As sunlight filtered through the forest canopy in Thailand, a “giant” creature crawled around a rocky hole. The animal’s “jewel-like” coloring caught the attention of passing scientists. It turned out to be a new species.
Researchers ventured into the rocky forests of Loei province on several wildlife surveys between 2008 and 2021, according to a study published Sept. 29 in the journal ZooKeys.
During their fieldwork, researchers spotted 14 “jewel-like” millipedes crawling around holes in the rocks. “The (millipedes’) stark bright color invited collectors to pick them up,” the study said.
Intrigued, researchers took a closer look at the millipedes— and discovered a new species: Sphaerobelum turcosa, or the giant turquoise pill millipede.
The giant turquoise pill millipede can reach about 1 inch in size, the study said. The millipede’s body is smooth and “shining” with a “remarkable” coloring.
Photos show the giant turquoise pill millipede. Down the center of its back are several shades of blue and turquoise interspersed with black lines. The sides of its body are pale yellow.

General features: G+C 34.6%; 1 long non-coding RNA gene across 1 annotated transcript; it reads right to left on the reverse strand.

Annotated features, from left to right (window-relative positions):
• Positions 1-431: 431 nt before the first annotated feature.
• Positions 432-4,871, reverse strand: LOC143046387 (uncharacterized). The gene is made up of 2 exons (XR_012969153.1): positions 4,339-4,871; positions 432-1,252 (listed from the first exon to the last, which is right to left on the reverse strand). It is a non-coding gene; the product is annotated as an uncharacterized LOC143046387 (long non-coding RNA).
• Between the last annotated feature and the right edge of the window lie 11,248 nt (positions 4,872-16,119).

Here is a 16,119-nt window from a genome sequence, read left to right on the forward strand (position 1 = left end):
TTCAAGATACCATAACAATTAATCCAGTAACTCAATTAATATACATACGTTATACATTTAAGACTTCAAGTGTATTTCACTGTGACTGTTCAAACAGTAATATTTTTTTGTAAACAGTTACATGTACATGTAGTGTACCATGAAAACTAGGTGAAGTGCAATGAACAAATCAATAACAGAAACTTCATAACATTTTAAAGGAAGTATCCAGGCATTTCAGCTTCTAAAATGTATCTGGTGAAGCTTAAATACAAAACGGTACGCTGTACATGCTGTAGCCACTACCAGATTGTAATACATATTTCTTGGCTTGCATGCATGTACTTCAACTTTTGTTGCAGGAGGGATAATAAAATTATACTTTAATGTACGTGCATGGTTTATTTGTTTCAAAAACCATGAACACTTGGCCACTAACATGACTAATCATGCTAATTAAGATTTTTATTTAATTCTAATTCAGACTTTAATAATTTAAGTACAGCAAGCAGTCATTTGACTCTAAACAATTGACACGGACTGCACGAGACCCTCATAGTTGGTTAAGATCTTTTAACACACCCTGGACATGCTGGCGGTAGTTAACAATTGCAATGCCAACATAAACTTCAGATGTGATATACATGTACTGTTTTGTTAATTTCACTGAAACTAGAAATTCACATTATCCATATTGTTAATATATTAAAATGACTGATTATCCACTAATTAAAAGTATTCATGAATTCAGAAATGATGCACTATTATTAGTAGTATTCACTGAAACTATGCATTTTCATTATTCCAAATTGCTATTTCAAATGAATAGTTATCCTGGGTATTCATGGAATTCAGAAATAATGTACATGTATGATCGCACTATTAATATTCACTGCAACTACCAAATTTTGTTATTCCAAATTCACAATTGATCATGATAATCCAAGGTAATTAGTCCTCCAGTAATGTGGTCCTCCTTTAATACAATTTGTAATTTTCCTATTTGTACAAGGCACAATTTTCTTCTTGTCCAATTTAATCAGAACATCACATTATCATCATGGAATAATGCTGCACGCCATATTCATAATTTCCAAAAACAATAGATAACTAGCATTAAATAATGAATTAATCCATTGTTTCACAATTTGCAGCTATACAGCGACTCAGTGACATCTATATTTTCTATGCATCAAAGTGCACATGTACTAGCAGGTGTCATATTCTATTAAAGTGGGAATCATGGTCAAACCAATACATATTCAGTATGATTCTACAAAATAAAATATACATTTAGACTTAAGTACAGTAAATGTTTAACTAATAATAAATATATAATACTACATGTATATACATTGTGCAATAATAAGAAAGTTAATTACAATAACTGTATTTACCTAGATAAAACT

The millipede can curl into a ball, photos show, revealing its “face mask-like appearance.”
Researchers said they named the new species “turcosa,” the Latin word for “turquoise, (a) greenish-blue mineral,” because of its coloring.
The giant turquoise pill millipede has only been found in limestone rock habitats of Loei province, the study said. This province is about 315 miles northeast of Bangkok and along the Thailand-Laos border.
The new species was identified based on its coloring and other physical characteristics, the study said. DNA analysis found the new species has between 17% and 25% genetic divergence from other giant pill millipedes.
The research team included Ruttapon Srisonchai, Natdanai Likhitrakarn, Chirasak Sutcharit, Thierry Backeljau and Piyatida Pimvichai.